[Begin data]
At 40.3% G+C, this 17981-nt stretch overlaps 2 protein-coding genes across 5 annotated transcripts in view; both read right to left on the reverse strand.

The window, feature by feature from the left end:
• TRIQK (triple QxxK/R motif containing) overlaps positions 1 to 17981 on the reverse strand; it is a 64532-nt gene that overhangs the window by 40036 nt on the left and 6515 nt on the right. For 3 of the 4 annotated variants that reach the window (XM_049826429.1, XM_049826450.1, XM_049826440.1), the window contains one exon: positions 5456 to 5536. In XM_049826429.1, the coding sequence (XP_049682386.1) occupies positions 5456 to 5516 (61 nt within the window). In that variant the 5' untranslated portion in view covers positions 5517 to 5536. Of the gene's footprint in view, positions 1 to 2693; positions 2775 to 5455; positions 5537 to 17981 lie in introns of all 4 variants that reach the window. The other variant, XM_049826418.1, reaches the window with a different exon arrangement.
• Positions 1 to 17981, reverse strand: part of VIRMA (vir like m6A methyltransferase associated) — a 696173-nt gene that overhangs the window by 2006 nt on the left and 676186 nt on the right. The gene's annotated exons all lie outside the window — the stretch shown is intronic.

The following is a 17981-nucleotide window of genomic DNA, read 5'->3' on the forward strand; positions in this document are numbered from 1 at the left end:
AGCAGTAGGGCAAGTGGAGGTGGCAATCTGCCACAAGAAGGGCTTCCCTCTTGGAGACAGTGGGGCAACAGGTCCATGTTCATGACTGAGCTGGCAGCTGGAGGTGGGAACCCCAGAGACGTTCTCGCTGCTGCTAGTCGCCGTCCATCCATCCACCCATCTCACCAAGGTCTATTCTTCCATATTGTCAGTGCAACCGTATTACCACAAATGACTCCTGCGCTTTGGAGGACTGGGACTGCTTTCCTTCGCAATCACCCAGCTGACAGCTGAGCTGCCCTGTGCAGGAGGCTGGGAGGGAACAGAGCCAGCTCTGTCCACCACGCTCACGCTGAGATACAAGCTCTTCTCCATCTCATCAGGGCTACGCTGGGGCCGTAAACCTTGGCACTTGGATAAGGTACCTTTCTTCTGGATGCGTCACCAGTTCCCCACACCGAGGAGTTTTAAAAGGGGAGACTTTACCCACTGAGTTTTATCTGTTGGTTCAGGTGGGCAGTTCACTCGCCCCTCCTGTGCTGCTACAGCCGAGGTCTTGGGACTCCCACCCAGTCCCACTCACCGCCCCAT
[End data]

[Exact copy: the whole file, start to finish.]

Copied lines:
At 40.3% G+C, this 17981-nt stretch overlaps 2 protein-coding genes across 5 annotated transcripts in view; both read right to left on the reverse strand.

The window, feature by feature from the left end:
• TRIQK (triple QxxK/R motif containing) overlaps positions 1 to 17981 on the reverse strand; it is a 64532-nt gene that overhangs the window by 40036 nt on the left and 6515 nt on the right. For 3 of the 4 annotated variants that reach the window (XM_049826429.1, XM_049826450.1, XM_049826440.1), the window contains one exon: positions 5456 to 5536. In XM_049826429.1, the coding sequence (XP_049682386.1) occupies positions 5456 to 5516 (61 nt within the window). In that variant the 5' untranslated portion in view covers positions 5517 to 5536. Of the gene's footprint in view, positions 1 to 2693; positions 2775 to 5455; positions 5537 to 17981 lie in introns of all 4 variants that reach the window. The other variant, XM_049826418.1, reaches the window with a different exon arrangement.
• Positions 1 to 17981, reverse strand: part of VIRMA (vir like m6A methyltransferase associated) — a 696173-nt gene that overhangs the window by 2006 nt on the left and 676186 nt on the right. The gene's annotated exons all lie outside the window — the stretch shown is intronic.

The following is a 17981-nucleotide window of genomic DNA, read 5'->3' on the forward strand; positions in this document are numbered from 1 at the left end:
AGCAGTAGGGCAAGTGGAGGTGGCAATCTGCCACAAGAAGGGCTTCCCTCTTGGAGACAGTGGGGCAACAGGTCCATGTTCATGACTGAGCTGGCAGCTGGAGGTGGGAACCCCAGAGACGTTCTCGCTGCTGCTAGTCGCCGTCCATCCATCCACCCATCTCACCAAGGTCTATTCTTCCATATTGTCAGTGCAACCGTATTACCACAAATGACTCCTGCGCTTTGGAGGACTGGGACTGCTTTCCTTCGCAATCACCCAGCTGACAGCTGAGCTGCCCTGTGCAGGAGGCTGGGAGGGAACAGAGCCAGCTCTGTCCACCACGCTCACGCTGAGATACAAGCTCTTCTCCATCTCATCAGGGCTACGCTGGGGCCGTAAACCTTGGCACTTGGATAAGGTACCTTTCTTCTGGATGCGTCACCAGTTCCCCACACCGAGGAGTTTTAAAAGGGGAGACTTTACCCACTGAGTTTTATCTGTTGGTTCAGGTGGGCAGTTCACTCGCCCCTCCTGTGCTGCTACAGCCGAGGTCTTGGGACTCCCACCCAGTCCCACTCACCGCCCCAT